Since 1998, when the first Dance Dance Revolution game was introduced in Japan, dancing games have always had a niche audience. Hitting those 4 arrows with perfect timing, while difficult, can’t really be considered dancing, but it is fun to watch and is definitely a workout. With the introduction of the Kinect, a full-body dancing game makes perfect sense; now you can track everything the player is doing and not just their feet.

The first thing that I noticed after booting up the game is the menu system. It is incredibly well done, and Microsoft would do well to take a few cues from the Dance Central interface. Holding your arm out to the right, you just raise or lower your hand to change your selection, and then swipe to the left to select. It’s much quicker and precise than the Kinect Hub, which often has me selecting the wrong thing or frustrated because I twitched right before the selection was going through. While the menu isn’t essential to the actual gameplay, it just goes to show the thought and polish that Harmonix put into this game.

As for the actual gameplay of Dance Central, it’s fun. The overall progression of the game is much like Rock Band, unlocking new songs, venues, and dancers as you beat sets. Each song has 3 modes: Break it Down, Perform It, and Dance Battle. Break it Down is a training mode, where the game introduces you to the individual moves needed to beat the song. You have to perform each move correctly 3 times, and then move on to the next one.

Perform It is the actual dance performance, where you put the moves from Break it Down together and actually do a routine. Flash cards of the moves you need to do flow by on the right side of the screen, and you follow along with your dancer on-screen. You get points for how well you perform each move, and it adds up to a total score, much like in Rock Band. There is even a star system which looks exactly like Rock Band’s. Perform It isn’t just following the pre-defined moves, however. There are also ‘freestyle’ sections where you can go nuts with your own version of the dance. The camera snaps rapid-fire photos of you, and plays them back at the end of the song strobe-style. It definitely makes you look goofy.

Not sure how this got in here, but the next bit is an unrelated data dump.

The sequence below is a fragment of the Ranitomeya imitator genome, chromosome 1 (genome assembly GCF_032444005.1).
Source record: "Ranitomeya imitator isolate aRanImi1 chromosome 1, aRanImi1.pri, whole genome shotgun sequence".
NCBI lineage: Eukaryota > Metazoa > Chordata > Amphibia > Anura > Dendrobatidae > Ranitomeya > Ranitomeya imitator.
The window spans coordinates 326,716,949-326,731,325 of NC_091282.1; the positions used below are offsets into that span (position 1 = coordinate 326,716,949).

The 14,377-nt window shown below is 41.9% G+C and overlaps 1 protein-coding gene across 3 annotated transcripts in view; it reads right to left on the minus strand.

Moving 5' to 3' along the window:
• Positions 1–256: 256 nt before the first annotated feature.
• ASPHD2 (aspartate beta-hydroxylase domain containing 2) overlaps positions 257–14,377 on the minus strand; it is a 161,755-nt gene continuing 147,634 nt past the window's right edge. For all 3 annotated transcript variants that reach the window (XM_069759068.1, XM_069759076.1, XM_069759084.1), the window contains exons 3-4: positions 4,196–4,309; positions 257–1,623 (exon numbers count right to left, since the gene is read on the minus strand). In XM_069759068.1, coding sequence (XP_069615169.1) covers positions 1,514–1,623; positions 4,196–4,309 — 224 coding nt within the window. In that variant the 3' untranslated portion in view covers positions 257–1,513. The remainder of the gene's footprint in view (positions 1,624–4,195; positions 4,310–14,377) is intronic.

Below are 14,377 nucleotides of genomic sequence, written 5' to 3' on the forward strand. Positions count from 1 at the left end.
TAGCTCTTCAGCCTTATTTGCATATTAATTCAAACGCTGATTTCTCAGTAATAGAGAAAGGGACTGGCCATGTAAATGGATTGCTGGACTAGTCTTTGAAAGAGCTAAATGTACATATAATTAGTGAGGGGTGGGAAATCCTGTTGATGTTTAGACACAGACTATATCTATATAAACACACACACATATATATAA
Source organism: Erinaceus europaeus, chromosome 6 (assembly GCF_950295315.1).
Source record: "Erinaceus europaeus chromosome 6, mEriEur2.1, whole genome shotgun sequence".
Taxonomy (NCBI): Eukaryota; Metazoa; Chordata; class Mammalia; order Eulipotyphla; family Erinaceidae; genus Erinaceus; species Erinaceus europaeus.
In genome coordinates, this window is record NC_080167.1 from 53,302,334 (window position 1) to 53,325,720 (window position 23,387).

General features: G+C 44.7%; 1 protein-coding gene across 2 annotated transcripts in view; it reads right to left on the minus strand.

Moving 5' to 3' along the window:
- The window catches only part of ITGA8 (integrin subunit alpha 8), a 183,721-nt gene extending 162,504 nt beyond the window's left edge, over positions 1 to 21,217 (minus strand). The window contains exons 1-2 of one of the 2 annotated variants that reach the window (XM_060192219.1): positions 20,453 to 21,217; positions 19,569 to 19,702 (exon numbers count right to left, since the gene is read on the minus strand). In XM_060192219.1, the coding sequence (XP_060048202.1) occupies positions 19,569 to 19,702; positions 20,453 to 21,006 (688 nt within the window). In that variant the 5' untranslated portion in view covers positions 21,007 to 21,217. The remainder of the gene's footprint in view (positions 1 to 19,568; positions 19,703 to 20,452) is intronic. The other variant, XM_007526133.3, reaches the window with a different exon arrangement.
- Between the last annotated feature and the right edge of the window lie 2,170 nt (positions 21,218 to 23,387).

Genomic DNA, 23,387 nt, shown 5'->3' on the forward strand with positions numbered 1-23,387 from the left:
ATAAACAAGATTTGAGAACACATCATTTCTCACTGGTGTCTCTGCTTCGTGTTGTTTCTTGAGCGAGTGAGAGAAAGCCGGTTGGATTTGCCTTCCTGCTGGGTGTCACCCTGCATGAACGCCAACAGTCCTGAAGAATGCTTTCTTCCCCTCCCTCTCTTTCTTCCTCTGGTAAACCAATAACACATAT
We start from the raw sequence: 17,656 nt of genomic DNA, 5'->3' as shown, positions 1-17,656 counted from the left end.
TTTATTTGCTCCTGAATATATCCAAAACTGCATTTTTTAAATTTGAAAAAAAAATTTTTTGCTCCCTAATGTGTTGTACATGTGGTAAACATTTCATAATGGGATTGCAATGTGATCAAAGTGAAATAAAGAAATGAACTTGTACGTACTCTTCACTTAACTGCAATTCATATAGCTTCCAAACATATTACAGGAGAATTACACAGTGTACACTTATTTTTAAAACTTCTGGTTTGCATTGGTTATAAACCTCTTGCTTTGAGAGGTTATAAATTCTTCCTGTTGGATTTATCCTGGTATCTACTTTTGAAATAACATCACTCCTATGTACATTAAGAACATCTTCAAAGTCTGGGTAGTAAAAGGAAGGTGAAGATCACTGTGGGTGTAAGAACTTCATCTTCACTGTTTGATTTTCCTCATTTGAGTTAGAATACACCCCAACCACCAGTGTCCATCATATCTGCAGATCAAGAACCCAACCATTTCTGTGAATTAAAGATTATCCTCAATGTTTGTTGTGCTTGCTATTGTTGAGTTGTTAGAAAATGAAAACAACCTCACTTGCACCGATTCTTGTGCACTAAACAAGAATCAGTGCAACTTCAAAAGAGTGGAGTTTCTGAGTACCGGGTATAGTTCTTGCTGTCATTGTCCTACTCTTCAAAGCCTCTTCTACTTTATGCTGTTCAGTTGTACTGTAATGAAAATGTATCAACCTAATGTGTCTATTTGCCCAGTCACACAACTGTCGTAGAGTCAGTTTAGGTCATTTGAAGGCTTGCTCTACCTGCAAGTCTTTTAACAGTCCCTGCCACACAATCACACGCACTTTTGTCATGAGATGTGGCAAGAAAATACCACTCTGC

Dance Battles are the multiplayer aspect of Dance Central, allowing two dancers to face off against each other. It’s basically the same as Perform It, but the songs are split and scored for two players. Dance Central as a whole works well as a party game, and a good Dance Battle is great for a party.

Overall, the game is highly polished and works quite well with the Kinect hardware. You have to really move to hit the moves right, doing things halway won’t register very well. The game’s definitely a workout if you play for more than a song or two. You WILL feel like an idiot playing, especially if people are watching, but the game makes a great party game. Harmonix put a lot of polish and thought into the design to keep the replay value high, and there’s a lot involved to unlocking all the songs. The game will probably get the most use with friends around, but for the hardcore, the solo play is still robust. If you’re looking for a solid Kinect title and don’t mind looking a little silly, then this is definitely a game to pick up.

Here’s The Rundown:

-Solid Visuals and Motion Tracking
-Robust feature set and song list
-Takes goofy pictures
-Not nearly as much fun by yourself